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#2021108 - 01/25/13 01:03 PM Re: The right wire for late 19th century grands [Re: Craig Hair]
Olek Offline
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it is the mechanical behaviour of the wire that change depending of the level of stress it is subjected to. This was examined by acousticians and physicians before piano technicians begin to think of "rescaling"

this is something about how the elastic energy stocked within the wire behave


Edited by Olek (01/25/13 01:08 PM)
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#2021118 - 01/25/13 01:22 PM Re: The right wire for late 19th century grands [Re: Olek]
Roy123 Offline
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Originally Posted By: Olek
it is the mechanical behaviour of the wire that change depending of the level of stress it is subjected to. This was examined by acousticians and physicians before piano technicians begin to think of "rescaling"

this is something about how the elastic energy stocked within the wire behave


I remain unconvinced. Show me the research.

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#2021131 - 01/25/13 01:39 PM Re: The right wire for late 19th century grands [Re: Craig Hair]
BDB Offline
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I tuned for a couple of physicians the other day. Neither have ever looked into the mechanical behavior of wire. They spend their time seeing patients.
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#2021146 - 01/25/13 02:12 PM Re: The right wire for late 19th century grands [Re: Craig Hair]
Olek Offline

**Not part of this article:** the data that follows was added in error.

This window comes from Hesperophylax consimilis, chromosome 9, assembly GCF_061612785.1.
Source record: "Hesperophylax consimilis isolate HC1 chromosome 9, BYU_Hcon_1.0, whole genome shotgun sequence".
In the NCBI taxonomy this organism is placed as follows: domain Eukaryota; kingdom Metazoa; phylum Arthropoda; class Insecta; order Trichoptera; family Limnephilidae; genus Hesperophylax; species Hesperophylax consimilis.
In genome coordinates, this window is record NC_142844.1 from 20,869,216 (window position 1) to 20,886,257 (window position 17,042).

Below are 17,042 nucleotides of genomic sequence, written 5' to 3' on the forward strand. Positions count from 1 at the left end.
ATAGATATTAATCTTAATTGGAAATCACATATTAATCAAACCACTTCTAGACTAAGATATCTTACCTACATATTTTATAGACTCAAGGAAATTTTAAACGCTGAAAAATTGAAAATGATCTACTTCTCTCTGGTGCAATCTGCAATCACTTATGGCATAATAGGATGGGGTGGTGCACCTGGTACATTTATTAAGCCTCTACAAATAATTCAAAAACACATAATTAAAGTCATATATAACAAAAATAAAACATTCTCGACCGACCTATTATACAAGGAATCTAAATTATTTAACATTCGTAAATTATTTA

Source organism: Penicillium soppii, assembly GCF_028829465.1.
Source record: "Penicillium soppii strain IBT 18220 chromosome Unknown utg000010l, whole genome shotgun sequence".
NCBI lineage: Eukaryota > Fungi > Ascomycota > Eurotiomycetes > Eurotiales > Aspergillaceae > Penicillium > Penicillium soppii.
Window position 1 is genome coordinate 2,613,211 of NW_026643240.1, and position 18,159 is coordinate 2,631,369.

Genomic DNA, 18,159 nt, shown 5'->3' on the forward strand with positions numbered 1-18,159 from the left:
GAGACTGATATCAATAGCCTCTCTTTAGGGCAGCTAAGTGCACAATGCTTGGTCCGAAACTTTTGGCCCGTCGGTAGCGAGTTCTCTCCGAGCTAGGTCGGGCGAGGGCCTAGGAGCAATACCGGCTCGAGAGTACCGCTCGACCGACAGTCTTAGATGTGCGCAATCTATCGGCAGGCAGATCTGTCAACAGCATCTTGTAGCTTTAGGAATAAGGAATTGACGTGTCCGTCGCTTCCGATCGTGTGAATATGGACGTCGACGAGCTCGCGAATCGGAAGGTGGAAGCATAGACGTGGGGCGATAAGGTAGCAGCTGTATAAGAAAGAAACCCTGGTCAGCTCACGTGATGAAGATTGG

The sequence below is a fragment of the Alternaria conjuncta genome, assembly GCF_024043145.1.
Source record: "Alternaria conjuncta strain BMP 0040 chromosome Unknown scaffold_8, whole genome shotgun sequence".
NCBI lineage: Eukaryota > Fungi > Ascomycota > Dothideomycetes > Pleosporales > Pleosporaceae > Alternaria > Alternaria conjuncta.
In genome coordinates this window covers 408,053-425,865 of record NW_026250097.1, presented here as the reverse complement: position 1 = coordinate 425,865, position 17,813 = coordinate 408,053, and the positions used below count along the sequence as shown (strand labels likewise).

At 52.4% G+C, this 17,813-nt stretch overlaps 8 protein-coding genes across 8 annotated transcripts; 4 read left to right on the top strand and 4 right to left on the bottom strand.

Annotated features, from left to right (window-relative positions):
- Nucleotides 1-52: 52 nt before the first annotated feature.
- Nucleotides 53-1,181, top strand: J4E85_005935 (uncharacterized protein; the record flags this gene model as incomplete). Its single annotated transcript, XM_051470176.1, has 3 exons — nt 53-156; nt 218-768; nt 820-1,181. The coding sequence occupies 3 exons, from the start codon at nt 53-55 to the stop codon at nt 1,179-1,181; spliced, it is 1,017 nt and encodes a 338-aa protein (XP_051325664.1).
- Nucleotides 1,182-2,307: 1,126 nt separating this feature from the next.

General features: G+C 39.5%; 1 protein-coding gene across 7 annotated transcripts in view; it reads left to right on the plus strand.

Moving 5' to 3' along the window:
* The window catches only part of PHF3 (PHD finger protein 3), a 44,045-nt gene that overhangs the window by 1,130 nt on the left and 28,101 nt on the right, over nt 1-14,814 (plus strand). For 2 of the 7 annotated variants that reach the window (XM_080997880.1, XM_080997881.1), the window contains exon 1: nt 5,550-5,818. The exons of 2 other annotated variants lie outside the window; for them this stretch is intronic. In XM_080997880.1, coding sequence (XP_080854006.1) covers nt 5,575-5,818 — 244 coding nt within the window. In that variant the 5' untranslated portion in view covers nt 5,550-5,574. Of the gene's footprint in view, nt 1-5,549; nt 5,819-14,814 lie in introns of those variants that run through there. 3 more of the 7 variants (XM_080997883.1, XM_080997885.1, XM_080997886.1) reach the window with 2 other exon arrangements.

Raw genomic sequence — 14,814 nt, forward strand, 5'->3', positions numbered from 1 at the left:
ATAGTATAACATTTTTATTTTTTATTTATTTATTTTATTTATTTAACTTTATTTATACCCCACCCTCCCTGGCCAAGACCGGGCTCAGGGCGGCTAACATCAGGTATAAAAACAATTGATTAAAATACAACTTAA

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That is because they dont speak French wink
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#2021147 - 01/25/13 02:17 PM Re: The right wire for late 19th century grands [Re: Craig Hair]
Silverwood Pianos Offline
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Isaac,

La personne est un physicien n'est pas un médecin.

In English it is physicist.
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#2021206 - 01/25/13 04:04 PM Re: The right wire for late 19th century grands [Re: Craig Hair]
Olek Offline
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Thank you Dan !

Valette et C. Cuesta, « Mécanique de la corde vibrante », Hermès, 1993.

original works on violin strings by Coulon

I wish i can find the abstracts, it seems to be difficult.

BTW the piano string tone is characterized by a "double decreasing" , it seem to be common term in the literature.
Coupling on a moving bridge make polarization on both planes, hence beats or double decreasing of the partials.

WHile this paraameter is evident to anyone listening well I cannot understand why it is never/rarely explained in the unison tuning descriptions.

Most of the descriptions I see talk of total coupling, like if the sound could be "on" or "off" and beats an absolute evil.

A single string is producing some sort of beat by itself, due to the way it behave.

That beat can be fight or used while tuning. when tuning 2 strings coupling via the bridge the tuner may modify the delay before horizontal polarization, or something similar ...
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#2021541 - 01/26/13 09:08 AM Re: The right wire for late 19th century grands [Re: Craig Hair]